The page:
Complainant requests the Panel to direct the Registrar to transfer the disputed domain names to Complainant.
Respondent asserts that the disputed domain names plainly are not identical to Complainant's alleged trademark. Respondent contends that “yellow page” is descriptive of business to consumer directories and is not in and of itself a distinguishing or memorable feature of the disputed domain names. Respondent contends that the plural YELLOW PAGES “naturally refers to a hard copy directory such as that identified in the Complaint as being distributed by the Complainants, the singular yellow page naturally refers to an online webpage which provides Business to Consumer directory services”. Respondent asserts that colors and logos that constitute part of the design of webpages is irrelevant from the standpoint of the Policy to a comparison between the trademark and the disputed domain names. Respondent further asserts that Complainant's reference to complaints from consumers is devoid of evidentiary support.
Respondent contends that it has rights or legitimate interests in the disputed domain names because: (1) it acquired the business of two providers of online business to business directories in 2007, changed its name to “Yellow Page (Netherlands) BV” and commenced publication of business to consumer “yellow page” directories in Germany, Austria and Switzerland; (2) it was aware that in the United States and other countries the term “yellow page” was a generic descriptive term used in relation to business to consumer directories, and further formed the view that in many other countries where the term “YELLOW PAGES” was registered as a trademark, those trademark rights were likely to be invalid because, inter alia, they had been obtained in bad faith by former government telecommunications monopolies; (3) in March 2009 Respondent launched its yellow page directories for 35 regions in the United States (using a similar “yellowpage-[geographic indicator]” format as used in the disputed domain names); (4) in May 2009 the German Trademark Office canceled trademark registration for the German equivalent of YELLOW PAGES on grounds that the former telecommunications monopoly had acted in bad faith by seeking to register the mark; (5) in January 2010 Respondent launched its yellow page directories in Canada (using the similar “yellowpage-[geographic indicator]” used in the disputed domain names), and (6) in early 2010 Respondent decided to extend its yellow page directories to Australia and registered the disputed domain names in contemplation of that market entry. With respect to Australia, Respondent argues that it registered the disputed domain names in connection with a bona fide offering of services, namely its online business to consumer yellow page directory service, and that there is no need for Respondent to have a physical business presence in Australia to conduct its online business. Respondent asserts that the fact it is in competition with Complainant for online directory services does not mean that its telefax offer to customers is a “scam”, but instead the telefax provides evidence of the bona fide nature of its services. Respondent further indicates that it has been known as Yellow Page (Netherlands) BV or similar variants of that name since 2007, and that it has been known by the terms used in the disputed domain names.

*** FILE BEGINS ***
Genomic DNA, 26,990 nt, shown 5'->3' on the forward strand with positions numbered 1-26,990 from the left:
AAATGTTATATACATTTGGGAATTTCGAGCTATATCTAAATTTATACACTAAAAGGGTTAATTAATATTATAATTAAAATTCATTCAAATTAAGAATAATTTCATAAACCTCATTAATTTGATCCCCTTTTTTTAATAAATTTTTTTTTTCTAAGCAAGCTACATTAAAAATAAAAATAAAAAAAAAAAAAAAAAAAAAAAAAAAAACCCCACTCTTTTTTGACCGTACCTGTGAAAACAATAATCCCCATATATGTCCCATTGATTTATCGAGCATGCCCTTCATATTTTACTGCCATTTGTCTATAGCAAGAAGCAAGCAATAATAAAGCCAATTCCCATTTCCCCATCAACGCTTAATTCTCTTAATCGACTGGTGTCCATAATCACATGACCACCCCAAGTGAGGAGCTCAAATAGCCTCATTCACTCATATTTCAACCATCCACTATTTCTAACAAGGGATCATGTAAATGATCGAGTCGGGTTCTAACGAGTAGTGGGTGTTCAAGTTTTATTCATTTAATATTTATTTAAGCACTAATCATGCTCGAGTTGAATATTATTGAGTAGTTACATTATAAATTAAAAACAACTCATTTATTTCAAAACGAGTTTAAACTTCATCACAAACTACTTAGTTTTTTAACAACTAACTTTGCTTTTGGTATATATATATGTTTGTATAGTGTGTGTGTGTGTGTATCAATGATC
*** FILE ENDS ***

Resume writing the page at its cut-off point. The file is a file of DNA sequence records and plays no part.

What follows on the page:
Respondent asserts again that Complainant has provided no evidentiary support for its assertion that it has received complaints from customers, or the nature of those complaints.
Respondent argues that the Complaint has provided no evidence of any rights in a trademark device of Complainant other than in the words YELLOW PAGES.
Respondent asserts that its use of geographic terms for places in Australia referenced by its business to consumer directories is consistent with legitimate use of the disputed domain names.
Respondent asserts that it did not register the disputed domain names in bad faith with the intention of creating Internet user confusion. Respondent claims that it registered the disputed domain names for the legitimate purpose of expanding its business, involving the provision of yellow page directory services into Australia, and that including the term “yellow page” was intended to serve “a dual purpose of describing the nature of the services offered by the Respondent, namely online yellow page directory services and also of identifying the Respondent.”
“Whilst the Respondent was aware of the Complainants YELLOW PAGES directory at the time of seeking registration of the domain names which are the subject of the Complaint, the Respondent believed that either the term yellow page was a generic descriptive term used in relation to Business to Consumer directories in Australia or that any trade mark rights which might be held by the Second Complainant, being a former government telecommunications monopoly would be invalid, consistent with the May 2009 decision of the German Patent and Trade Mark Office. After the domain names which are the subject of the Complaint were registered, a German Court reversed the decision of May 2009. The Respondent understands that this subsequent decision is currently on appeal in Germany.”
Respondent concludes that it is not using the disputed domain names to create Internet user confusion, but instead is using them for the legitimate business purpose of providing online business to consumer directory services in Australia, as are provided in other countries such as the United States and Canada.
Respondent requests the Panel to reject Complainant's request for transfer of the disputed domain names.
The Policy is addressed to resolving disputes concerning allegations of abusive domain name registration and use. The Panel will confine itself to making determinations necessary to resolve this administrative proceeding.
It is essential to Policy proceedings that fundamental due process requirements be met. Such requirements include that a respondent have notice of proceedings that may substantially affect its rights. The Policy and the Rules establish procedures intended to ensure that respondents are given adequate notice of proceedings commenced against them, and a reasonable opportunity to respond (see, e.g., Rules, paragraph 2(a)).